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    #1

    Has Maria already gone to Sally's house ?

    Is this correct : "Has Maria already gone to Sally's house ?"
    If so, is this an exception to the rule that one has to use "yet" in questions, so : "Has Maria gone to Sally's house yet ?" Or are both sentences possible ?

    And, if only the first sentence is correct : why is this an exception to the rule ?

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    #2

    Re: Has Maria already gone to Sally's house ?

    I thought that the rule is to use "yet" in questions and negative sentences and to use "already" in positive sentences.

    Or not so ?

  1. BobK's Avatar
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    #3

    Re: Has Maria already gone to Sally's house ?

    Yes and no . If you're going to use an adverb of time, those are the conditions in which they should be used. But you don't have to.

    b

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    #4

    Re: Has Maria already gone to Sally's house ?

    Quote Originally Posted by BobK View Post
    Yes and no . If you're going to use an adverb of time, those are the conditions in which they should be used. But you don't have to.

    b
    So both "Has Maria already gone to Sally's house today ?" and "Has Maria gone to Sally's house today yet ?" are correct ?

  2. Barb_D's Avatar
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    #5

    Re: Has Maria already gone to Sally's house ?

    Quote Originally Posted by ph2004 View Post
    So both "Has Maria already gone to Sally's house today ?" and "Has Maria gone to Sally's house today yet ?" are correct ?
    I would use either of those, interchangeably.
    I'm not a teacher, but I write for a living. Please don't ask me about 2nd conditionals, but I'm a safe bet for what reads well in (American) English.

  3. bhaisahab's Avatar
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    #6

    Re: Has Maria already gone to Sally's house ?

    Quote Originally Posted by ph2004 View Post
    So both "Has Maria already gone to Sally's house today ?" and "Has Maria gone to Sally's house today yet ?" are correct ?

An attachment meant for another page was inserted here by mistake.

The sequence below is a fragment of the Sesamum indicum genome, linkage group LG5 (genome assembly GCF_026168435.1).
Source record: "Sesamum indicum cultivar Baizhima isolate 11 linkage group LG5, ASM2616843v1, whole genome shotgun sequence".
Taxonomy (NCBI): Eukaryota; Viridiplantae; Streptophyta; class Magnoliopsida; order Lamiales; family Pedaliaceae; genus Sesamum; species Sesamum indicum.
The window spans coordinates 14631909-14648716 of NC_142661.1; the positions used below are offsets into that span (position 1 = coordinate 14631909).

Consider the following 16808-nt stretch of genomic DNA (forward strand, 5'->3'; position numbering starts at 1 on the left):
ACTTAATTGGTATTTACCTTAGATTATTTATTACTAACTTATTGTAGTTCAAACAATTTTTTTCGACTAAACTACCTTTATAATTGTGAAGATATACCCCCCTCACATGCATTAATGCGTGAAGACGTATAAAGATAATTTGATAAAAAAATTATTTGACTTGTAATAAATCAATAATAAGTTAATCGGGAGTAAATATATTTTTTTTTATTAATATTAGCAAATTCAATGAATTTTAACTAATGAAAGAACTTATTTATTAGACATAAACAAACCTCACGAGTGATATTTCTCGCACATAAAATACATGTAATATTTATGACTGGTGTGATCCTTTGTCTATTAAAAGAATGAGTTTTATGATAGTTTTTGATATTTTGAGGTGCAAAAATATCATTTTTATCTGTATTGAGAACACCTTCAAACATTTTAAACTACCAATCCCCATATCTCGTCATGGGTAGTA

I wouldn't use "today" with "yet". I would use: "Has Maria gone to Sally's house today?" or "Has Maria gone to Sally's house yet?" And I wouldn't use "today" with "already" unless I wrote: "Has Maria already been to Sally's house today?"

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    #7

    Re: Has Maria already gone to Sally's house ?

    Quote Originally Posted by ph2004 View Post
    Is this correct : "Has Maria already gone to Sally's house ?"
    If so, is this an exception to the rule that one has to use "yet" in questions, so : "Has Maria gone to Sally's house yet ?" Or are both sentences possible ?

    And, if only the first sentence is correct : why is this an exception to the rule ?
    They're both right but used in different contexts.
    "Has Maria gone to Sally's house yet ?"
    You ask this if you are expecting Maria to go to Sally's house, but you aren't sure whether she's there yet.
    So, if you phoned Sally, you'd say, "Is Maria there, yet?"

    "Has Maria already gone to Sally's house ?"
    You ask this if you are expecting Maria to go to Sally's house, but you have some reason, maybe a suspicion, to believe she is there before the time you expected her to be.
    So, if you phone Sally, you'd say, "Is Maria already there?"

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    #8

    Re: Has Maria already gone to Sally's house ?

    Oops. I didn't notice the "today" -- only the "yet" or "already." I change my earlier comment to "Remove the 'today' and I would say either of them. "
    I'm not a teacher, but I write for a living. Please don't ask me about 2nd conditionals, but I'm a safe bet for what reads well in (American) English.

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    #9

    Re: Has Maria already gone to Sally's house ?

    I would use both as questions, but not interchangeably. It could be a difference in variants- like Raymott, , I'd ask with 'already' if I thought she'd left unexpectedly early or something.

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